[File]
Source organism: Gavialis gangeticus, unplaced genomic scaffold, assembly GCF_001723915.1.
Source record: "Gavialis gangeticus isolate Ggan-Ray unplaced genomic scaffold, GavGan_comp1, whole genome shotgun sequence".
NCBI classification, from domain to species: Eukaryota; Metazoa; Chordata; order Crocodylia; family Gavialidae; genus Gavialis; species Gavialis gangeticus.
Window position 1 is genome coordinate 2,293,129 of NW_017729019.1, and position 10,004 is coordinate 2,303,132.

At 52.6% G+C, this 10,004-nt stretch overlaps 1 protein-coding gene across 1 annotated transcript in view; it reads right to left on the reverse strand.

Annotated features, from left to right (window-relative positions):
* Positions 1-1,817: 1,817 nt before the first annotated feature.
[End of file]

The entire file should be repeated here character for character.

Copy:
Source organism: Gavialis gangeticus, unplaced genomic scaffold, assembly GCF_001723915.1.
Source record: "Gavialis gangeticus isolate Ggan-Ray unplaced genomic scaffold, GavGan_comp1, whole genome shotgun sequence".
NCBI classification, from domain to species: Eukaryota; Metazoa; Chordata; order Crocodylia; family Gavialidae; genus Gavialis; species Gavialis gangeticus.
Window position 1 is genome coordinate 2,293,129 of NW_017729019.1, and position 10,004 is coordinate 2,303,132.

At 52.6% G+C, this 10,004-nt stretch overlaps 1 protein-coding gene across 1 annotated transcript in view; it reads right to left on the reverse strand.

Annotated features, from left to right (window-relative positions):
* Positions 1-1,817: 1,817 nt before the first annotated feature.